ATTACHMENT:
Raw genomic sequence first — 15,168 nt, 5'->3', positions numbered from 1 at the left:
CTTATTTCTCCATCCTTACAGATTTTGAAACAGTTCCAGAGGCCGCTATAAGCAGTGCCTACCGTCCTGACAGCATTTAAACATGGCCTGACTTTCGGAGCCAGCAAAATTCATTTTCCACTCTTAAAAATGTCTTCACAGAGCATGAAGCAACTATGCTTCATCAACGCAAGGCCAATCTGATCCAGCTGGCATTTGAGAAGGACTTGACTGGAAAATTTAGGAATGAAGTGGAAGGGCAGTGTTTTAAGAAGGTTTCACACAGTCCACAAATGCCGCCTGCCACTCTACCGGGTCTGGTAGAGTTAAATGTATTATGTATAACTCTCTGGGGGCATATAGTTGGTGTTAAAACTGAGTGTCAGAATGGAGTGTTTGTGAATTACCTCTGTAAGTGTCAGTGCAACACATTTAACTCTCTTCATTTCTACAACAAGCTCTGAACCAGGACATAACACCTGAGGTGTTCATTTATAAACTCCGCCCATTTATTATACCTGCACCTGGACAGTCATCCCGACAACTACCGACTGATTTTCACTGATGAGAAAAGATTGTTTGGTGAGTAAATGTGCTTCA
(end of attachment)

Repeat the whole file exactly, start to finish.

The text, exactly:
Raw genomic sequence first — 15,168 nt, 5'->3', positions numbered from 1 at the left:
CTTATTTCTCCATCCTTACAGATTTTGAAACAGTTCCAGAGGCCGCTATAAGCAGTGCCTACCGTCCTGACAGCATTTAAACATGGCCTGACTTTCGGAGCCAGCAAAATTCATTTTCCACTCTTAAAAATGTCTTCACAGAGCATGAAGCAACTATGCTTCATCAACGCAAGGCCAATCTGATCCAGCTGGCATTTGAGAAGGACTTGACTGGAAAATTTAGGAATGAAGTGGAAGGGCAGTGTTTTAAGAAGGTTTCACACAGTCCACAAATGCCGCCTGCCACTCTACCGGGTCTGGTAGAGTTAAATGTATTATGTATAACTCTCTGGGGGCATATAGTTGGTGTTAAAACTGAGTGTCAGAATGGAGTGTTTGTGAATTACCTCTGTAAGTGTCAGTGCAACACATTTAACTCTCTTCATTTCTACAACAAGCTCTGAACCAGGACATAACACCTGAGGTGTTCATTTATAAACTCCGCCCATTTATTATACCTGCACCTGGACAGTCATCCCGACAACTACCGACTGATTTTCACTGATGAGAAAAGATTGTTTGGTGAGTAAATGTGCTTCA